The blue gowns were large and not fitted, requiring tape to secure them, nursing-home executives said. To remove them would require ripping, likely exposing the wearer to the virus if the gown had been contaminated, said John Hovey, health-care administrator at Warm Beach Senior Community in Stanwood, Wash., who said the gowns looked like “glorified garbage bags.” He said many of the gloves his facility received from FEMA were also too small for adults.

Genesis Healthcare Inc., the biggest U.S. operator of nursing homes, said two of its facilities had received gowns from FEMA that lacked hand holes. “We are not aware of other issues other than the reality that a one-week supply is obviously not enough given the complexity of the virus which continues to impact nursing homes,” Richard Feifer, the company’s chief medical officer, said in a statement.

Last week, 136 Senate and House Democrats sent a letter to the Department of Health and Human Services saying nursing homes are in “dire need of additional federal support and guidance,” including personal protective equipment. Trump administration officials have said that they have focused closely on nursing homes, offering significant support and guidance.

Nursing homes continue to report shortages of gear. A Journal analysis of data released last week by the Centers for Medicare and Medicaid Services found that 673 nursing homes said they lacked a current supply of at least one category of personal protective equipment, while 3,138 had less than a one-week supply of at least one type for the week of May 31. The Journal analysis included about 12,000 facilities with data for that week that passed a CMS quality check. The federal survey that produced the CMS data asked about masks, gloves, eye protection, hand sanitizer and gowns.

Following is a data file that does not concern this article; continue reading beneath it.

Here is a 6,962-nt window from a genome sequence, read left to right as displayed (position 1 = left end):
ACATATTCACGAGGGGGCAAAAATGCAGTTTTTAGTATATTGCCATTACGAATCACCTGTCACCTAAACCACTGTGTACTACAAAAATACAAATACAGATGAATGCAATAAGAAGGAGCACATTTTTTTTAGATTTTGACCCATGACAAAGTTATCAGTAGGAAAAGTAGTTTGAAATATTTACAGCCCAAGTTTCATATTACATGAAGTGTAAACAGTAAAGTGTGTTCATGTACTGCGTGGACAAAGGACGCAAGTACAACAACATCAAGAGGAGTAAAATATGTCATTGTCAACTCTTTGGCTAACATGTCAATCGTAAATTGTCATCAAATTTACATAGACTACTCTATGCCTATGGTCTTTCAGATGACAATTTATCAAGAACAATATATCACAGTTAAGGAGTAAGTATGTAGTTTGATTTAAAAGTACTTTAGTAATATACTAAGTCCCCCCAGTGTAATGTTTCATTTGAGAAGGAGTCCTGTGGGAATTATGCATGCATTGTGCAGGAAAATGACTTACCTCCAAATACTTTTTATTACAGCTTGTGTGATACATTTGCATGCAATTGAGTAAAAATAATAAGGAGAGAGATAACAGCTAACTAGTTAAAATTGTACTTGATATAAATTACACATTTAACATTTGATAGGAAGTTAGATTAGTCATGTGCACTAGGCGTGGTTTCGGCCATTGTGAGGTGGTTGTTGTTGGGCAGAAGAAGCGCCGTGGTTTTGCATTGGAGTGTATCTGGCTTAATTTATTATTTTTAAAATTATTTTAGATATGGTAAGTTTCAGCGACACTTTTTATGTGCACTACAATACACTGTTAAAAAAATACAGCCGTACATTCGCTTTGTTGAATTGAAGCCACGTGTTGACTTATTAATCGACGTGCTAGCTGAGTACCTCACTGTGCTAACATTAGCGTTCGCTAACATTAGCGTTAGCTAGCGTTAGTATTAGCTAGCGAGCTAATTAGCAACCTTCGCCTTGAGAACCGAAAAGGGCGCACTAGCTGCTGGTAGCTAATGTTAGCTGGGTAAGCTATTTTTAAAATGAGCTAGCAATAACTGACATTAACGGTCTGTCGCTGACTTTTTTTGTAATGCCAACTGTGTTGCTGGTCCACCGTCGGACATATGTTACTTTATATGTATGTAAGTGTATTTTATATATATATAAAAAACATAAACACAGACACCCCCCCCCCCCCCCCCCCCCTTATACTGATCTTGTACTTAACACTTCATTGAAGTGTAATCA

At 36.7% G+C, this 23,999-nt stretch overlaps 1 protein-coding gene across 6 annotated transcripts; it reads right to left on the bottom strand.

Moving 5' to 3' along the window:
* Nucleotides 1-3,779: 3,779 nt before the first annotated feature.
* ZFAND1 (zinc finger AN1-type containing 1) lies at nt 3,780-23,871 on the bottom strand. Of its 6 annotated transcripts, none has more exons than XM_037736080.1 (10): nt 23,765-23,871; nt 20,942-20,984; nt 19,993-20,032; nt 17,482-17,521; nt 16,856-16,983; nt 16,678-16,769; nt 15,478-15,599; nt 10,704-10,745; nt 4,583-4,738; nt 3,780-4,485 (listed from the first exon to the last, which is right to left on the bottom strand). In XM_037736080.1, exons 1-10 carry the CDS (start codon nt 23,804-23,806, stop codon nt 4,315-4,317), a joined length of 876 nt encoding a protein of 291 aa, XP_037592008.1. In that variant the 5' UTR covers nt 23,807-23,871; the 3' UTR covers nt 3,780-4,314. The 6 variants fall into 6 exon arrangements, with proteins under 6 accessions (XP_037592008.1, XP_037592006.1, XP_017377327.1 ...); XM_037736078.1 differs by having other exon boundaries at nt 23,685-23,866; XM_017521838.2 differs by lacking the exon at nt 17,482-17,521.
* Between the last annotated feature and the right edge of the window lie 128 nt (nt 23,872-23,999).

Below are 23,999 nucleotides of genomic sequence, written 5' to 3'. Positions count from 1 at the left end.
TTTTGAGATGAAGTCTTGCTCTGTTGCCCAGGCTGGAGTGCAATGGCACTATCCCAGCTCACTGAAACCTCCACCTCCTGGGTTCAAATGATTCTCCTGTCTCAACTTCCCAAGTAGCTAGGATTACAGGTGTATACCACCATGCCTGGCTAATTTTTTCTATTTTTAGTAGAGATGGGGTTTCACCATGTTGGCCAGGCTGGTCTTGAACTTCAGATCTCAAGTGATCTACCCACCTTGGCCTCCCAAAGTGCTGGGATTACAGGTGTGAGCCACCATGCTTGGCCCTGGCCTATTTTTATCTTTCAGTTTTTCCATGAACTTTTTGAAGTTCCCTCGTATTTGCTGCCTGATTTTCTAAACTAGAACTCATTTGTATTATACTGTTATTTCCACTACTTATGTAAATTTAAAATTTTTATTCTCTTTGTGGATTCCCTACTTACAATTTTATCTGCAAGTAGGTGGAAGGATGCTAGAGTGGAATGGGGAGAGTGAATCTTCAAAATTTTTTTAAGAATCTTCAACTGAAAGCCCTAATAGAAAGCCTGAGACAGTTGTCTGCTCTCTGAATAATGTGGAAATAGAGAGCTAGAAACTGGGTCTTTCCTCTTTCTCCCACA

The FEMA spokeswoman said the gear it is supplying meets requirements of the federal Food and Drug Administration or the Association for the Advancement of Medical Instrumentation, a nonprofit. But “due to concerns from those who received them, the contractor is working on a short instructional video” about proper use of the gowns, she said.

The contractor, Federal Resources Supply Co., said it was procuring and distributing the equipment under a contract with the Defense Logistics Agency. The company said it shipped a mix of glove sizes and used only approved sources. The blue plastic gowns exceed the standard required by the contract, the company said. Federal Resources said several nursing homes had thanked it for the equipment, and its customer-service department worked with any facilities that raised concerns.

A spokesman for the Defense Logistics Agency said the contract was worth $143 million, and that its personnel have visited the Federal Resources facility “to ensure adequate materiel and staff was on hand for the requirement.”

Nursing-home operators said they had sometimes been confused as shipments of protective gear showed up, apparently from the government, with the exact source not always clear. Several said they had gotten boxes of cotton masks which they assumed were from FEMA, though they said such masks wouldn’t protect staffers.

A spokeswoman for the Department of Health and Human Services said that it was sending cloth masks to nursing homes and other sites, but they weren’t intended for health-care workers. The masks are “part of a multiprong approach to reopen American economic activity while continuing to limit spread of Covid-19.”




Laura Hofmann, MSN, RN – Director of Clinical and Nursing Facility Regulatory Services
c: 425-231-4804